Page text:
Gradually, the word spread — sometimes, not so gradually! And, we have been able to give grants of $1,800.00 to neighbors and friends of the members and friends of our congregations. The last of the funds, just under $20,000, were disbursed in early July.

Agency Grants: $2,000
We donated $1,000 to the Staten Island Community and Interfaith Long Term Disaster Recovery Organization (LTRO) to use to purchase shoes and odd-sized clothes that are not frequently donated.
The South Shore YMCA of Staten Island has opened its facilities for use by mission teams traveling to Staten Island to assist in recovery. We donated $1,000 to the Y in gratitude for helping us provide hospitality for the many teams staying at Great Kills and the New Dorp congregations.

Gift Cards: $2,270.16
More than $2,200 went towards the purchase of gift cards at local grocery stores and home supply stores. The gifts cards were distributed to families and friends of the congregations and to “strangers.”

Hospitality for Volunteers: $2,194.80
These funds were used to provide communal meals when we had mission team volunteers who worked either on local homes or who assisted with the clothing sort.

Castleton Hill Moravian Church was able to pull together the resources and personnel to offer a clothing distribution in February 2013. At that distribution, we served 622 people, 194 of whom had been directly affected by Superstorm Sandy. There was an amazing heart-warming turnout of volunteers in both December and February to help with that extra distribution, including at least 11 Moravian congregations, and our ecumenical partners from St. Peter’s Episocpal Church in Port Royal, Va.

Those who provided help included Trinity (Md.); Grace (Queens); Central, East Hills, Mountainview, Nazareth and Schoeneck in the Lehigh Valley, Covenant (York) and the denominational staff from the Church Center in Bethlehem. The “usual” larger clothing distribution will again be held in August, with assistance from various congregations around the Provinces.

Great Kills and New Dorp Moravian Churches have opened their facilities to mission teams who have traveled to Staten Island to help with the work of recovery. The Baptist Disaster Recovery Team settled in at New Dorp for several months, deploying teams for removal of fallen trees, mucking out water and mud and offering hugs of hope.

Crews have come to Great Kills from North Carolina, Arizona, California, Pennsylvania, New York State and Indiana. Mission teams have “reservations” throughout the summer months, working with local neighborhood grass-roots organizations such as Occupy Sandy and Boot on the Ground. We have teams scheduled from Wisconsin, Florida, North Carolina, Indiana and Maryland.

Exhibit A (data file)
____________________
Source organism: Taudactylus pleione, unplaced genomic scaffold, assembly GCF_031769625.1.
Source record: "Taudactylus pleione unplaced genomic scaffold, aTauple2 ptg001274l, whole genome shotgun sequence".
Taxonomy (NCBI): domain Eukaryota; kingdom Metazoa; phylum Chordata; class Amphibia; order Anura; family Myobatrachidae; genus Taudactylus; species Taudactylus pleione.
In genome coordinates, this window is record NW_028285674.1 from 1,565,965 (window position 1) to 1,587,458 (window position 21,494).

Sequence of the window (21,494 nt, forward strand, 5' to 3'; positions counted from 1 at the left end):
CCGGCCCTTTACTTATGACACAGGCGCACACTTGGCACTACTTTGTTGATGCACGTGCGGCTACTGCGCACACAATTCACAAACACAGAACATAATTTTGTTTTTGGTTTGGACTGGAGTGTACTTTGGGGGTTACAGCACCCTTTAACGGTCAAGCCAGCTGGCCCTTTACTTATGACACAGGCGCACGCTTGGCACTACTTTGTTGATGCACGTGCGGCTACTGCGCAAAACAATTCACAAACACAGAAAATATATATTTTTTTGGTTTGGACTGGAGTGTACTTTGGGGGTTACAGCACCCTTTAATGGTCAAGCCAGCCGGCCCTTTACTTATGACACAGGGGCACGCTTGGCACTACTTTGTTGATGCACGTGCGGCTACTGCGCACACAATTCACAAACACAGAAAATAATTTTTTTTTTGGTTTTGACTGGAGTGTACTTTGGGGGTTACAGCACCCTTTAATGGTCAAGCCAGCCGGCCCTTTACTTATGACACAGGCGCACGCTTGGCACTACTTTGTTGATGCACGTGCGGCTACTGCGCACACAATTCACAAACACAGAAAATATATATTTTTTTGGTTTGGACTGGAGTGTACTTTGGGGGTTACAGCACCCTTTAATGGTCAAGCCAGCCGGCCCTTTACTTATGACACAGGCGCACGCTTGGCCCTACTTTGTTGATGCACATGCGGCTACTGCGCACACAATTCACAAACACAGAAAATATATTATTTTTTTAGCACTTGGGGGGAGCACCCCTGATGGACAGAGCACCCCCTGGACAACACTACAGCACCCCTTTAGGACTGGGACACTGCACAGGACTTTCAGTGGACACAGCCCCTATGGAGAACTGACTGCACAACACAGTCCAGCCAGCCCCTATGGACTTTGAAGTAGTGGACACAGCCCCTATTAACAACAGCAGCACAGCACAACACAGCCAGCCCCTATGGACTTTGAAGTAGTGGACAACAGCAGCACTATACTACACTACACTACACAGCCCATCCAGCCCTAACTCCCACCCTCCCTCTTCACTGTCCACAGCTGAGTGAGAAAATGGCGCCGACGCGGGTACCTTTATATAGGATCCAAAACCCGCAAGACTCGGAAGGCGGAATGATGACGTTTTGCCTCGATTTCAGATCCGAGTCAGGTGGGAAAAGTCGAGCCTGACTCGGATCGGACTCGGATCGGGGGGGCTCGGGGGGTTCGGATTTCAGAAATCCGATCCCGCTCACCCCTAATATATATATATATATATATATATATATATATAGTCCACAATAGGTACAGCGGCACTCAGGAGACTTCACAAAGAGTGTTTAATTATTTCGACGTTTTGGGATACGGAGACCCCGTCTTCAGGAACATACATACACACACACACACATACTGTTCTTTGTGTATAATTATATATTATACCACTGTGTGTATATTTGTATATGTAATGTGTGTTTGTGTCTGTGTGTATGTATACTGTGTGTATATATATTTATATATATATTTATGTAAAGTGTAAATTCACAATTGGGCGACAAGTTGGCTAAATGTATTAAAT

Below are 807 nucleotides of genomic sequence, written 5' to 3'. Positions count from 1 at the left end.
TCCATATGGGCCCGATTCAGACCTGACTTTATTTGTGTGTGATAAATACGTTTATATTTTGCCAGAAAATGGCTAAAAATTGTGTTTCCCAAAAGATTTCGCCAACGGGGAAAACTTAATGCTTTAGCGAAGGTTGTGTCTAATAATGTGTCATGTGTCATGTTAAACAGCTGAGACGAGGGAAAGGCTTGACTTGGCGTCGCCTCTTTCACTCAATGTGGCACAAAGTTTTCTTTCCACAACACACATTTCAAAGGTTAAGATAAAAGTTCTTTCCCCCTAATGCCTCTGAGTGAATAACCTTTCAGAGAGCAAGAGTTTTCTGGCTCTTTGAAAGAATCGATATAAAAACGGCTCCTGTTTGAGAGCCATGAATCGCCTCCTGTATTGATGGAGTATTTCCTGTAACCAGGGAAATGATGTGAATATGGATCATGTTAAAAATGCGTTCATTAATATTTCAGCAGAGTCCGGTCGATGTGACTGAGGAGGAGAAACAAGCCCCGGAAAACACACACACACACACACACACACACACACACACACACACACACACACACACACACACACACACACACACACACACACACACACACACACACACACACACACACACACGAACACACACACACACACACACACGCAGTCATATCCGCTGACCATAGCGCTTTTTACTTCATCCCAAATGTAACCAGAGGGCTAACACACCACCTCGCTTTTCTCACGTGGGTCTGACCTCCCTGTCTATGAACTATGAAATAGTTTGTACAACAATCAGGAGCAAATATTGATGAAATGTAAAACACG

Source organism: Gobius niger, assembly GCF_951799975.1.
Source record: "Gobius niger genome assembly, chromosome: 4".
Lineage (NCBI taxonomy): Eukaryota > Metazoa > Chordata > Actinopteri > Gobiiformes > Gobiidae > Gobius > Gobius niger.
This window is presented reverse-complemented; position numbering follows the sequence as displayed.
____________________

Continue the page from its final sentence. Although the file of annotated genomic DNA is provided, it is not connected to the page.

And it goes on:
Vanderbilt Avenue Moravian Church, with a thriving Community Dinner ministry, gathered their “cooks” and provided endless trays of food at the relief centers that grew in the beach neighborhoods along the coast.

The work will continue for years to come. Many homes remain unfinished, some families remain separated or displaced. Some are still living in FEMA-funded hotels in the greater Metro area. We invite your continued prayers on behalf of our neighbors.

It is our humble honor to be the face of the Moravian Church in North America, representing you as, together, we point to the power of love as shown us by our Savior, Jesus of Nazareth. We are living out our identity as Easter People, those who live in the hope of new life, the wonder of Christ’s New Creation. Thanks be to God.

The Rev. Maggie Wellert is pastor of Great Kills Moravian Church and chair of the United Brethren’s Church of Staten Island Board of Elders.

 

From the August 2013 Moravian Magazine

Moravian Daily Texts

10/21/2017

Saturday, October 21 — Psalm 119:49–56
Ezekiel 25:15–27:11; James 5:1–12

And now, O Lord, what do I wait for? My hope is in you. Psalm 39:7

Jesus said to her, “Daughter, your faith has made you well; go in peace.” Luke 8:48

Lord, we are able to face the obstacles of life because of hope in you and your peace that passes all human understanding. Help us in our times of trouble to wait patiently on you to show us the direction we ought to go or the path we need to take. Thank you for caring for us. In Jesus’ name we pray. Amen.